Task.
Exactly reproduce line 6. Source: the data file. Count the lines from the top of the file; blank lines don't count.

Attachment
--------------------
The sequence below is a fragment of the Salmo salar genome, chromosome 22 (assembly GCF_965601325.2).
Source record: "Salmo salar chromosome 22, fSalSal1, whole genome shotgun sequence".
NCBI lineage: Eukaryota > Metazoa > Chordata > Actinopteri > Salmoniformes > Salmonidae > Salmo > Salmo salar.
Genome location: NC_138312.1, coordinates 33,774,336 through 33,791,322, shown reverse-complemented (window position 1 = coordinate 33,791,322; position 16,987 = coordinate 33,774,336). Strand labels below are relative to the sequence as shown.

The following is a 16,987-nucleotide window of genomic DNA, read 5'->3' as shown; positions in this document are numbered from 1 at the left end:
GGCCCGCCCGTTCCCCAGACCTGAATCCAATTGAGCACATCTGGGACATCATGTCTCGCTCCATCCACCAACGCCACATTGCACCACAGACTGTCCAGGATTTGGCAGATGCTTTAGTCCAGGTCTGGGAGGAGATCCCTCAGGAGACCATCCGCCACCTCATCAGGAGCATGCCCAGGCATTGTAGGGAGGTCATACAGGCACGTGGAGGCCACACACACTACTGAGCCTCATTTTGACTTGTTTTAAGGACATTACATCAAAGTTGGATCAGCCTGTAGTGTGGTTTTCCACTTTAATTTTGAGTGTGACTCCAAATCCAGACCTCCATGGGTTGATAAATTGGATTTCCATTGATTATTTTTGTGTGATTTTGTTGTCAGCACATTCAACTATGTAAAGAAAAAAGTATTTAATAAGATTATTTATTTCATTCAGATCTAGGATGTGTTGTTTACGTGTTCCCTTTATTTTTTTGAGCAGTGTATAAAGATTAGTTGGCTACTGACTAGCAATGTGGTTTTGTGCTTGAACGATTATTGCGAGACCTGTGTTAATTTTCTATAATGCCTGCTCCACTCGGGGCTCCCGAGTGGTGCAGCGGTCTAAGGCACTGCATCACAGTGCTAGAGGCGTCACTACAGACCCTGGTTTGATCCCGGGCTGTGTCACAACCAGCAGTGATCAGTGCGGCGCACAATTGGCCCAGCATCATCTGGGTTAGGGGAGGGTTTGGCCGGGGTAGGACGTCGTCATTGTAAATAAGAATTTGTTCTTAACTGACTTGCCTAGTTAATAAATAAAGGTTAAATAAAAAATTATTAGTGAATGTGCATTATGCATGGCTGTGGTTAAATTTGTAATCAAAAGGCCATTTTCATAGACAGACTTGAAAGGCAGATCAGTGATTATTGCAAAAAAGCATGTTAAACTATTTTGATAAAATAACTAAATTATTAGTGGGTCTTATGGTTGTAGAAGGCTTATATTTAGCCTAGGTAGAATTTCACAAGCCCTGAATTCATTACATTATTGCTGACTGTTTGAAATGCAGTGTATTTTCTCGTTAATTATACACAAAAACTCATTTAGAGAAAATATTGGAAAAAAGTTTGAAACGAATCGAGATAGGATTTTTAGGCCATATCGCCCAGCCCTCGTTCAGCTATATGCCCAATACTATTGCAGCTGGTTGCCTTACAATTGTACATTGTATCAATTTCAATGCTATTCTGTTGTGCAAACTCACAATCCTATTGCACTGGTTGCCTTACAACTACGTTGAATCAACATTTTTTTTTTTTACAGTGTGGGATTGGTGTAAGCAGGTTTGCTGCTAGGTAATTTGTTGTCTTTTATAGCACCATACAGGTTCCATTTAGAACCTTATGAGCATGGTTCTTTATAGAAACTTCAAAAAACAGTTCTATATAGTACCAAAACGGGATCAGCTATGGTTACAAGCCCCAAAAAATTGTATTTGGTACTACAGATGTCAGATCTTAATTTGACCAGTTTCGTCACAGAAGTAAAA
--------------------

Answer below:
GGCCCGCCCGTTCCCCAGACCTGAATCCAATTGAGCACATCTGGGACATCATGTCTCGCTCCATCCACCAACGCCACATTGCACCACAGACTGTCCAGGATTTGGCAGATGCTTTAGTCCAGGTCTGGGAGGAGATCCCTCAGGAGACCATCCGCCACCTCATCAGGAGCATGCCCAGGCATTGTAGGGAGGTCATACAGGCACGTGGAGGCCACACACACTACTGAGCCTCATTTTGACTTGTTTTAAGGACATTACATCAAAGTTGGATCAGCCTGTAGTGTGGTTTTCCACTTTAATTTTGAGTGTGACTCCAAATCCAGACCTCCATGGGTTGATAAATTGGATTTCCATTGATTATTTTTGTGTGATTTTGTTGTCAGCACATTCAACTATGTAAAGAAAAAAGTATTTAATAAGATTATTTATTTCATTCAGATCTAGGATGTGTTGTTTACGTGTTCCCTTTATTTTTTTGAGCAGTGTATAAAGATTAGTTGGCTACTGACTAGCAATGTGGTTTTGTGCTTGAACGATTATTGCGAGACCTGTGTTAATTTTCTATAATGCCTGCTCCACTCGGGGCTCCCGAGTGGTGCAGCGGTCTAAGGCACTGCATCACAGTGCTAGAGGCGTCACTACAGACCCTGGTTTGATCCCGGGCTGTGTCACAACCAGCAGTGATCAGTGCGGCGCACAATTGGCCCAGCATCATCTGGGTTAGGGGAGGGTTTGGCCGGGGTAGGACGTCGTCATTGTAAATAAGAATTTGTTCTTAACTGACTTGCCTAGTTAATAAATAAAGGTTAAATAAAAAATTATTAGTGAATGTGCATTATGCATGGCTGTGGTTAAATTTGTAATCAAAAGGCCATTTTCATAGACAGACTTGAAAGGCAGATCAGTGATTATTGCAAAAAAGCATGTTAAACTATTTTGATAAAATAACTAAATTATTAGTGGGTCTTATGGTTGTAGAAGGCTTATATTTAGCCTAGGTAGAATTTCACAAGCCCTGAATTCATTACATTATTGCTGACTGTTTGAAATGCAGTGTATTTTCTCGTTAATTATACACAAAAACTCATTTAGAGAAAATATTGGAAAAAAGTTTGAAACGAATCGAGATAGGATTTTTAGGCCATATCGCCCAGCCCTCGTTCAGCTATATGCCCAATACTATTGCAGCTGGTTGCCTTACAATTGTACATTGTATCAATTTCAATGCTATTCTGTTGTGCAAACTCACAATCCTATTGCACTGGTTGCCTTACAACTACGTTGAATCAACATTTTTTTTTTTTACAGTGTGGGATTGGTGTAAGCAGGTTTGCTGCTAGGTAATTTGTTGTCTTTTATAGCACCATACAGGTTCCATTTAGAACCTTATGAGCATGGTTCTTTATAGAAACTTCAAAAAACAGTTCTATATAGTACCAAAACGGGATCAGCTATGGTTACAAGCCCCAAAAAATTGTATTTGGTACTACAGATGTCAGATCTTAATTTGACCAGTTTCGTCACAGAAGTAAAA